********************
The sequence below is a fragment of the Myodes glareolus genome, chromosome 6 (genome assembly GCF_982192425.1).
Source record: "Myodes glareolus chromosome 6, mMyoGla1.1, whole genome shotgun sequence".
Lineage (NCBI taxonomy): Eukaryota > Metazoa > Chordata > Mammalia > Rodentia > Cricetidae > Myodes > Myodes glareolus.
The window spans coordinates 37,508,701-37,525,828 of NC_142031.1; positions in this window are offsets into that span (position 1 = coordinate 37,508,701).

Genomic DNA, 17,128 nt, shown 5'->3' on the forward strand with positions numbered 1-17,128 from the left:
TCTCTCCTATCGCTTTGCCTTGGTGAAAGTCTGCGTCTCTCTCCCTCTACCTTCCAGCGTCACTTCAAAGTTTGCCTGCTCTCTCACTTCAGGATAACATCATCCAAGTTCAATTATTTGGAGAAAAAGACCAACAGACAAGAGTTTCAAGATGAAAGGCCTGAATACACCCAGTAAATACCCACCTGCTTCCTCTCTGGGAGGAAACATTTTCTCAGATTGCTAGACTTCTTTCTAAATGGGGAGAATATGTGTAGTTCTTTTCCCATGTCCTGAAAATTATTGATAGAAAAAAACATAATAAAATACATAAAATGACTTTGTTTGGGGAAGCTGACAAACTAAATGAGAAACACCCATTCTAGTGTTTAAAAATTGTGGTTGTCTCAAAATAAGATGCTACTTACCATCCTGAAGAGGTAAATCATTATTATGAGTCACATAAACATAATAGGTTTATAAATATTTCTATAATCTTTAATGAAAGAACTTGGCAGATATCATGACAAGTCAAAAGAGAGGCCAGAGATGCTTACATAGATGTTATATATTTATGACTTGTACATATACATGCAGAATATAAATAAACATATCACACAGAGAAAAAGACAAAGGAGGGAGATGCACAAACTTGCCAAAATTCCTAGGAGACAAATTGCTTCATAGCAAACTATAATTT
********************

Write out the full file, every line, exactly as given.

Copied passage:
The sequence below is a fragment of the Myodes glareolus genome, chromosome 6 (genome assembly GCF_982192425.1).
Source record: "Myodes glareolus chromosome 6, mMyoGla1.1, whole genome shotgun sequence".
Lineage (NCBI taxonomy): Eukaryota > Metazoa > Chordata > Mammalia > Rodentia > Cricetidae > Myodes > Myodes glareolus.
The window spans coordinates 37,508,701-37,525,828 of NC_142031.1; positions in this window are offsets into that span (position 1 = coordinate 37,508,701).

Genomic DNA, 17,128 nt, shown 5'->3' on the forward strand with positions numbered 1-17,128 from the left:
TCTCTCCTATCGCTTTGCCTTGGTGAAAGTCTGCGTCTCTCTCCCTCTACCTTCCAGCGTCACTTCAAAGTTTGCCTGCTCTCTCACTTCAGGATAACATCATCCAAGTTCAATTATTTGGAGAAAAAGACCAACAGACAAGAGTTTCAAGATGAAAGGCCTGAATACACCCAGTAAATACCCACCTGCTTCCTCTCTGGGAGGAAACATTTTCTCAGATTGCTAGACTTCTTTCTAAATGGGGAGAATATGTGTAGTTCTTTTCCCATGTCCTGAAAATTATTGATAGAAAAAAACATAATAAAATACATAAAATGACTTTGTTTGGGGAAGCTGACAAACTAAATGAGAAACACCCATTCTAGTGTTTAAAAATTGTGGTTGTCTCAAAATAAGATGCTACTTACCATCCTGAAGAGGTAAATCATTATTATGAGTCACATAAACATAATAGGTTTATAAATATTTCTATAATCTTTAATGAAAGAACTTGGCAGATATCATGACAAGTCAAAAGAGAGGCCAGAGATGCTTACATAGATGTTATATATTTATGACTTGTACATATACATGCAGAATATAAATAAACATATCACACAGAGAAAAAGACAAAGGAGGGAGATGCACAAACTTGCCAAAATTCCTAGGAGACAAATTGCTTCATAGCAAACTATAATTT